MISS RAQUEL :: Cops & Pink High Heels

By on November 12, 2012

= "Miss Raquel Pink Boots TheGayGuideNetwork.com"BOOTS WERE MADE FOR WALKIN’ :: It was about 9am on a bright Sunday morning and I was still dancing inside a dark club, a popular after-hours venue. I was in the booth of the DJ for whom I was working at the time, when suddenly my feet hurt.

The awesome pink high-heeled ankle boots I was in all night had reached their dancing limit, according to my feet.

It was time to change footwear (because I wasn’t about to stop dancing) so my girl friend and I decided to venture to out to the car in search of sensible shoes. On our way out, a close friend gave us his keys and asked us to get him a fresh t-shirt from his car because he’s that organized a party-goer.

I hobbled with my friend by my side into the hot sunny morning. Exchanging pink high heels for sneakers, I locked my car and went to get my friend his t-shirt.

We unlocked the car. I took a seat inside as my friend hunted for the t-shirt. I slipped a CD into the disc player, unfolding the sun visor to fix my lipstick in the mirror. That’s when I noticed two police officers on bicycles approaching us from behind. I calmly informed my friend of their approach.

She stopped searching; I folded the advisor up and put away my make-up. A female police officer approached my window and asked us to turn down the music. I did.

She then proceeded to ask us for ID, wanting to know who the car belonged to. 

 

She then proceeded to ask us for ID, wanting to know who the car belonged to. My friend provided full ownership details, which were called in while we sat there waiting in the hot sun, wondering why all the fuss just because we had been partying and wanted to freshen up.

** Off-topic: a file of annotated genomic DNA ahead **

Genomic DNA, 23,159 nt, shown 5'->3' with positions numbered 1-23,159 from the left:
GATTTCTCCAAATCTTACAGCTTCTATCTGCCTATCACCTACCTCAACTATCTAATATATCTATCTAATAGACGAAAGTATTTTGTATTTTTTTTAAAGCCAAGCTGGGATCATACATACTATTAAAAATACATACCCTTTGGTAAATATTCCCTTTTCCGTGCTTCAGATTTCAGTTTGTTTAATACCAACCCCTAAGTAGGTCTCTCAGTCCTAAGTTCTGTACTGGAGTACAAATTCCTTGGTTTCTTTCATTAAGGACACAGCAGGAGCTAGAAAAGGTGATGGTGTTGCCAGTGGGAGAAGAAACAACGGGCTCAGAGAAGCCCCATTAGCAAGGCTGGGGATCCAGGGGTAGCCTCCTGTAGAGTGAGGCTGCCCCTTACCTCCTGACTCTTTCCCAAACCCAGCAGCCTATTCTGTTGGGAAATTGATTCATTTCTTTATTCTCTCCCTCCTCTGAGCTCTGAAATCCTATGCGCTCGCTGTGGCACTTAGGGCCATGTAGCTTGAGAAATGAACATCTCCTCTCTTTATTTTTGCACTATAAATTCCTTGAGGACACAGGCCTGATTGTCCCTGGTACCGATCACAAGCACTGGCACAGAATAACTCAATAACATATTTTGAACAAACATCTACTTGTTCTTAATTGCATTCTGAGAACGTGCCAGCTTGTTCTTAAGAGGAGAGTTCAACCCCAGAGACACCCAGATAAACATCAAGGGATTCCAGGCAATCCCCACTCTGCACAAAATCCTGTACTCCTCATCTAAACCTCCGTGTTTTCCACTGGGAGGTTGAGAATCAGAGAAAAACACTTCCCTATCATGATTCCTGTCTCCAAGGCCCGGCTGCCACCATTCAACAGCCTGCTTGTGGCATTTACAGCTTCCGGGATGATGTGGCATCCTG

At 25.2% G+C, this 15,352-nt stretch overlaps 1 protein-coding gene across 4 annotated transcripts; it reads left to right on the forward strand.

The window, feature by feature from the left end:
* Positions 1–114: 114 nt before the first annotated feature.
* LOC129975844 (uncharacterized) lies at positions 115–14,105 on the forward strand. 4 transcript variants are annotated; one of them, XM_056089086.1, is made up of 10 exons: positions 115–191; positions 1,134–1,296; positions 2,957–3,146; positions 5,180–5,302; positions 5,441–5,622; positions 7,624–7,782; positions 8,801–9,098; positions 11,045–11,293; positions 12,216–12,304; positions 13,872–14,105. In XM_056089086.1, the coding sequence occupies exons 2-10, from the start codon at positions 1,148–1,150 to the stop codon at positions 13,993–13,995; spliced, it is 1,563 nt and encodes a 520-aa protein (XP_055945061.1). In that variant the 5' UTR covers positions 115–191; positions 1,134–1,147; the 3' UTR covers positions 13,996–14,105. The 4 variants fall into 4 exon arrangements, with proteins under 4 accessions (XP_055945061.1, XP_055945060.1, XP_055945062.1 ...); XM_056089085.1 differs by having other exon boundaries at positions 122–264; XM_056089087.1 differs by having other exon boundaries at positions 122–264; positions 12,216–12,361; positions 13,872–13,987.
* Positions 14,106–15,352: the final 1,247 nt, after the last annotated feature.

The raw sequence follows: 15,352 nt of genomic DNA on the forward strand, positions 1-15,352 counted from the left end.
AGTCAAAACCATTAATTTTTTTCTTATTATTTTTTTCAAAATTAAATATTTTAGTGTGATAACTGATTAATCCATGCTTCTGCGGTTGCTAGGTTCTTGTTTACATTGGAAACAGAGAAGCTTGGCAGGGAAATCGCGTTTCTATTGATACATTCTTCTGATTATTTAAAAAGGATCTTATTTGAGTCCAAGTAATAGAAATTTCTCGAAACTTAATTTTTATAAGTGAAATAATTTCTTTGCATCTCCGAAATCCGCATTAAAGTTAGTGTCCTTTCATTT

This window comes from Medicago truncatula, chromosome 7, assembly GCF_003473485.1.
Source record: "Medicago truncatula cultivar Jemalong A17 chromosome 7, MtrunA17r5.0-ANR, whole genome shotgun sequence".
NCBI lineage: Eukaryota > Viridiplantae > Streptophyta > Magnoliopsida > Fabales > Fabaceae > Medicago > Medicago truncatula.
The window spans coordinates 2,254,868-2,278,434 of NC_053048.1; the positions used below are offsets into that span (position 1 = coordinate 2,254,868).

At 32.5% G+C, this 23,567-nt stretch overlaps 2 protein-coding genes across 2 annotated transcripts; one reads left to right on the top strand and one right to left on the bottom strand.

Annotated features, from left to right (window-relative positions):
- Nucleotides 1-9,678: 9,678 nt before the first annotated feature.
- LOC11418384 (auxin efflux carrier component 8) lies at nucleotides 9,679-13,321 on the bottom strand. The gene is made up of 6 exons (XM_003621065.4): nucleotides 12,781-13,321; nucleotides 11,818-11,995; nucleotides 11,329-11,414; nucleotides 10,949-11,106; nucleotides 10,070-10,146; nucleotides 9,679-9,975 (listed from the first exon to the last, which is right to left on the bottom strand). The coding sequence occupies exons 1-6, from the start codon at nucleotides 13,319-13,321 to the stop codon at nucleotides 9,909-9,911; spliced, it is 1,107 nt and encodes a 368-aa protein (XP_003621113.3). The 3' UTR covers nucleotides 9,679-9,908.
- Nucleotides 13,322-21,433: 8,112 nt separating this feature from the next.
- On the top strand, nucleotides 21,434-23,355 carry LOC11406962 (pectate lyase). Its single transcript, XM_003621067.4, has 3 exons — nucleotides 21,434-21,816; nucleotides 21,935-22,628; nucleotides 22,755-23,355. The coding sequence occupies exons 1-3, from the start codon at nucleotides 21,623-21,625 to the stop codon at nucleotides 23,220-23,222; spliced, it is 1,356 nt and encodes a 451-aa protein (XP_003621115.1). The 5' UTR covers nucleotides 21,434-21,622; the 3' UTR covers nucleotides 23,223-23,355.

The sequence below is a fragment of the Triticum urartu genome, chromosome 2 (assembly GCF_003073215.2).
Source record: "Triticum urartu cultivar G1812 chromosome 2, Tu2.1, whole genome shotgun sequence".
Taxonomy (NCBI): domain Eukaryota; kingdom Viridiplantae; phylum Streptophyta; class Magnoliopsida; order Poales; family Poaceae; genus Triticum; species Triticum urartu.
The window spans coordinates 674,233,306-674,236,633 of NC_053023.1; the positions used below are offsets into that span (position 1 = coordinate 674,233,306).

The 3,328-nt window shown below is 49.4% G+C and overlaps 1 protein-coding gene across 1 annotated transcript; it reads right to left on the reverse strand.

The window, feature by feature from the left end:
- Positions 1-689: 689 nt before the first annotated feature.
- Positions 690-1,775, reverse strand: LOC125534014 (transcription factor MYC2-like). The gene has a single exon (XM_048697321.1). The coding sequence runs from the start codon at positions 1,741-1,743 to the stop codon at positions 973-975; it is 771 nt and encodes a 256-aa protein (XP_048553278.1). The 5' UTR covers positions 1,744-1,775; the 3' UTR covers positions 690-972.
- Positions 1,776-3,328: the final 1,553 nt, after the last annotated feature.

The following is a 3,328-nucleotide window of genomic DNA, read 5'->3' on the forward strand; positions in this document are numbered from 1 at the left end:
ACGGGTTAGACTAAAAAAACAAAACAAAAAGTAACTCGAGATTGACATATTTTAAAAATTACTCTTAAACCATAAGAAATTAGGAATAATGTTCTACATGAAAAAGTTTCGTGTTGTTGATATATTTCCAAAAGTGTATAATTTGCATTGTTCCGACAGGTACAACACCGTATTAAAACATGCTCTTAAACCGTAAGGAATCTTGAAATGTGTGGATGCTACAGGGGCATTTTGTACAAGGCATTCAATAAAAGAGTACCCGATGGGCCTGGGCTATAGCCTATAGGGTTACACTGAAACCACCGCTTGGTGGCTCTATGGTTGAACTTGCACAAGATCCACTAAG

The officer then felt the need to tell us how bad this parking lot was for illicit behaviour – to which we expressed how shocked we were. We said we didn’t know that and that we were just in a hurry to park just to get our DJ to his gig on time – but assured her it (the dreadful changing of shoes and searching of t-shirt) would never happen again.

Not enough. Because then her partner, a male police officer, asked me to take off my sunglasses. He looked into my eyes.

“You’re fine.”

Then he looked into my friend’s eyes. “You know what causes pin sized pupils?” he said.

In unison we asked, “What?”

“Heroin.”

I jumped up and looked him in the eyes.  “Okay, that’s ridiculous! She has sensitivity to bright light! So stop right there with your heroin suggestion.”

My friend proceeded to confirm this with the police.

The officers chatted with each other over the roof of the car, then started to warn us that we were “nice girls” and “shouldn’t be” in a parking lot “such as this” and nor at a venue “such as we were in”. They mounted their bikes and rode off.

My friend and I just sat there in silence for about a minute both wondering WTF.

I pulled down the sun visor again to finish applying my lipstick. My friend found the t-shirt.

Dirty deeds done we went back to the club to finish what we started.

What’s interesting about cops, laws, rules and judgements; people telling other people how to behave: In the end, it doesn’t matter what they think, say, what rules are made and are attempted to be enforced. Because everyone does what they want to do.

Like… wearing pink high heels until you can’t anymore.

- Dance floor royalty, Miss Raquel is publisher of Scenester magazine and host of The Miss Raquel Show.  Join her on Twitter.

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